Court Steers Clear Of Ariz. Ski Resort Dispute

June 8, 2009

Author: Staff Writer


Wire Service: AP

The Supreme Court on Monday turned down an appeal from Indian tribes that wanted to block expansion of a ski resort on a mountain they consider sacred.

The justices said they will not get involved in the dispute between a half-dozen Western tribes and the Arizona Snowbowl ski area north of Flagstaff. The tribes wanted to block the expansion because the resort plans to use treated wastewater to make artificial snow on the mountain.

The tribes have argued that the proposal violates a federal law on religious freedom, but the federal appeals court in San Francisco last year disagreed.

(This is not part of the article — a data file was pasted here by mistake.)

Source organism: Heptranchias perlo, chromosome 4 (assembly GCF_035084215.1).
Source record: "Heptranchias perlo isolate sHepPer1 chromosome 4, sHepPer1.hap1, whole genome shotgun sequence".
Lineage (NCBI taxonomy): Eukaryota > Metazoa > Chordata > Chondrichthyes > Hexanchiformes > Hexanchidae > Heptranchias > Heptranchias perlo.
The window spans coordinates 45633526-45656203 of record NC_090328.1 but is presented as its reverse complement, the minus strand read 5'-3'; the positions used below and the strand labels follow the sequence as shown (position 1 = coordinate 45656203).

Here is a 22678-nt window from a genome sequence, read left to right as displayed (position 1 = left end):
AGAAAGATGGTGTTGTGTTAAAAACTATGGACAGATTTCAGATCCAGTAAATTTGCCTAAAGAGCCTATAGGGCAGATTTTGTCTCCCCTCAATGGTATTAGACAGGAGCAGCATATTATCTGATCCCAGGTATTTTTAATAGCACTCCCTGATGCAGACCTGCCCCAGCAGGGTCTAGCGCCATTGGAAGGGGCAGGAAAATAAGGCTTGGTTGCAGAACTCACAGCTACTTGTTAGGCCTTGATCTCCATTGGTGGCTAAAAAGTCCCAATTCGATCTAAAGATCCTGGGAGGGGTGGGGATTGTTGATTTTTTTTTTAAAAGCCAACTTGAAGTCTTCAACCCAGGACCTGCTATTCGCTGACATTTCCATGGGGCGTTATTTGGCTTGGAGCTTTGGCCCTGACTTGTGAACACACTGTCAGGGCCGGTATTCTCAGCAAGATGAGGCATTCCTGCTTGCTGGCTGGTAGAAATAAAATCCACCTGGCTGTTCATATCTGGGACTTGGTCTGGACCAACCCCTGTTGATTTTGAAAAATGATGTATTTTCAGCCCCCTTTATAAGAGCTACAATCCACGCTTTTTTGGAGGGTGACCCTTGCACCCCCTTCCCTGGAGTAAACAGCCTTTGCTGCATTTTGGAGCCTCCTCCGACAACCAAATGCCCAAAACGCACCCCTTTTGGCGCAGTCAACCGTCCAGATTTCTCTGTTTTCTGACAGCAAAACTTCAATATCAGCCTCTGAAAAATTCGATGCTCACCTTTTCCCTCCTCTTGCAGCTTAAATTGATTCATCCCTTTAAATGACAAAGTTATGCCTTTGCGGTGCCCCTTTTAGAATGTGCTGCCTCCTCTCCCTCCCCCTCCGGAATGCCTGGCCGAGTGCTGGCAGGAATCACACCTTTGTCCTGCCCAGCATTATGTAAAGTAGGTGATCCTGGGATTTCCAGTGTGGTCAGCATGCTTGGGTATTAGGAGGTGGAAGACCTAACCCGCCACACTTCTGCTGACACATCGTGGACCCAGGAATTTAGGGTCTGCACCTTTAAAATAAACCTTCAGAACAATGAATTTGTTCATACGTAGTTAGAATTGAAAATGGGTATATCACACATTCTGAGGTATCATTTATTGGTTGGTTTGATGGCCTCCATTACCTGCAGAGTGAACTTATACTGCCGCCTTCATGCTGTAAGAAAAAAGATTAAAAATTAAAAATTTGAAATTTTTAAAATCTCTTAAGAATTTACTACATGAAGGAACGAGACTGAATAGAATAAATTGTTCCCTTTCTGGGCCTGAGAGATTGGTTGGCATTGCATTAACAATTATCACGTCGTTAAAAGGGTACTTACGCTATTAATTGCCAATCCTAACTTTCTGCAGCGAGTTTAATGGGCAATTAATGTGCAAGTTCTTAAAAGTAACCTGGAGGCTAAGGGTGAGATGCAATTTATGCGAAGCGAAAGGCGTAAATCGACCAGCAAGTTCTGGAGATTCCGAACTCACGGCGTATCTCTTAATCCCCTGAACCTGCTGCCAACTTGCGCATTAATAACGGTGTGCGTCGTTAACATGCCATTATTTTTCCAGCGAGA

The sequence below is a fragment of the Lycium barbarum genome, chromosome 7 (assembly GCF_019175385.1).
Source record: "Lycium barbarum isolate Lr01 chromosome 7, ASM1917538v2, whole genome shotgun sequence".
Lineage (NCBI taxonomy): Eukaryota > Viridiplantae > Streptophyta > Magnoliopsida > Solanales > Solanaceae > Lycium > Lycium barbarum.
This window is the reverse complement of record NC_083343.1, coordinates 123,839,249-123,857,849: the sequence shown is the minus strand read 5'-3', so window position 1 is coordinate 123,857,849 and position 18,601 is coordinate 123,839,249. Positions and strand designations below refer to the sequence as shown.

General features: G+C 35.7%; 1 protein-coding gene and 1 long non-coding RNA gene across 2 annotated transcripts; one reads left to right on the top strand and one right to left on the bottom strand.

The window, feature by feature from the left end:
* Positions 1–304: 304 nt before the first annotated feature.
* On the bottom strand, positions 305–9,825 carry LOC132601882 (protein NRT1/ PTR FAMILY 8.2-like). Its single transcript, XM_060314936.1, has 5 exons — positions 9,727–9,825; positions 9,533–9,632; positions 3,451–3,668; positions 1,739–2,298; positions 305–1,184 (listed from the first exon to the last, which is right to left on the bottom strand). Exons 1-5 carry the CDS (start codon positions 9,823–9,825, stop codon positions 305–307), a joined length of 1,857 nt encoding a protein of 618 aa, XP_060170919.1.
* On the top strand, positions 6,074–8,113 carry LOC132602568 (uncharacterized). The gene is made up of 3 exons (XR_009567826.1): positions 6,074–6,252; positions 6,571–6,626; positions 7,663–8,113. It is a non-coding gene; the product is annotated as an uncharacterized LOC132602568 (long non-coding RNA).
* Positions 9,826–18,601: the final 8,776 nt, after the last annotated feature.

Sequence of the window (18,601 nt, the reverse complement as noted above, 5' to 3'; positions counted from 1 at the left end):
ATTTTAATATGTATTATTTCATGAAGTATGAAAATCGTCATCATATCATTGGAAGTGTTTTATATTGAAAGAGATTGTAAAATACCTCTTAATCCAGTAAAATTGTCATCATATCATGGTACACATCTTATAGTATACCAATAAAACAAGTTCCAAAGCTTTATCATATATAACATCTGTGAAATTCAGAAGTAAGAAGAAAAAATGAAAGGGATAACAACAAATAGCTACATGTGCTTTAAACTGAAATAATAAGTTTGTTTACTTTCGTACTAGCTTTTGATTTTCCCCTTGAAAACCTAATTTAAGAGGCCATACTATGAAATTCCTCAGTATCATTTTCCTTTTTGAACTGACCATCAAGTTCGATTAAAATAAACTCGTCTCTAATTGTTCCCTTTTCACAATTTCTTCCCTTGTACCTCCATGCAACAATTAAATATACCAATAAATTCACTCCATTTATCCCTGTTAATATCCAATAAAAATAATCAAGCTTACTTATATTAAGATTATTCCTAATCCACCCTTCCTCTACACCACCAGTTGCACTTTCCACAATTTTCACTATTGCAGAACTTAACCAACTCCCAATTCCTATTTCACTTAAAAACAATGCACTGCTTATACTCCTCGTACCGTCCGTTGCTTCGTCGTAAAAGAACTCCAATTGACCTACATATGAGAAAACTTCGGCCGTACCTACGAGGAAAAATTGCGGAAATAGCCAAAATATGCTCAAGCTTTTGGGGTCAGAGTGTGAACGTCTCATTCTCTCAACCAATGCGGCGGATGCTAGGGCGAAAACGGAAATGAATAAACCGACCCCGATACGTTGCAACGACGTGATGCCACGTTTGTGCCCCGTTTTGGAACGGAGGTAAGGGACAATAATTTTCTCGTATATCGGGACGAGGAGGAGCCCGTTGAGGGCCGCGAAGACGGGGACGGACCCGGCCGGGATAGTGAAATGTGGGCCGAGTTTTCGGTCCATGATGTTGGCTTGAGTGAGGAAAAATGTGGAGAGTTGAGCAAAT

The full 9th U.S. Circuit Court of Appeals in San Francisco said the treated sewage could be used on the ski slopes, reversing the decision of a three-judge panel on the same court. The panel had held earlier that using wastewater on a mountain sacred to the tribes would violate the federal Religious Freedom Restoration Act.

The full court, however, said the tribes will still have full use of the mountain for their ceremonies and the snowmaking would not affect that. No plants would be harmed, no ceremonies would be physically affected and no places of worship would be made inaccessible, the court said.

The tribes asked the Supreme Court to step into the case and find that the use of treated sewage would constitute a "substantial burden" on the tribes' exercise of their religion.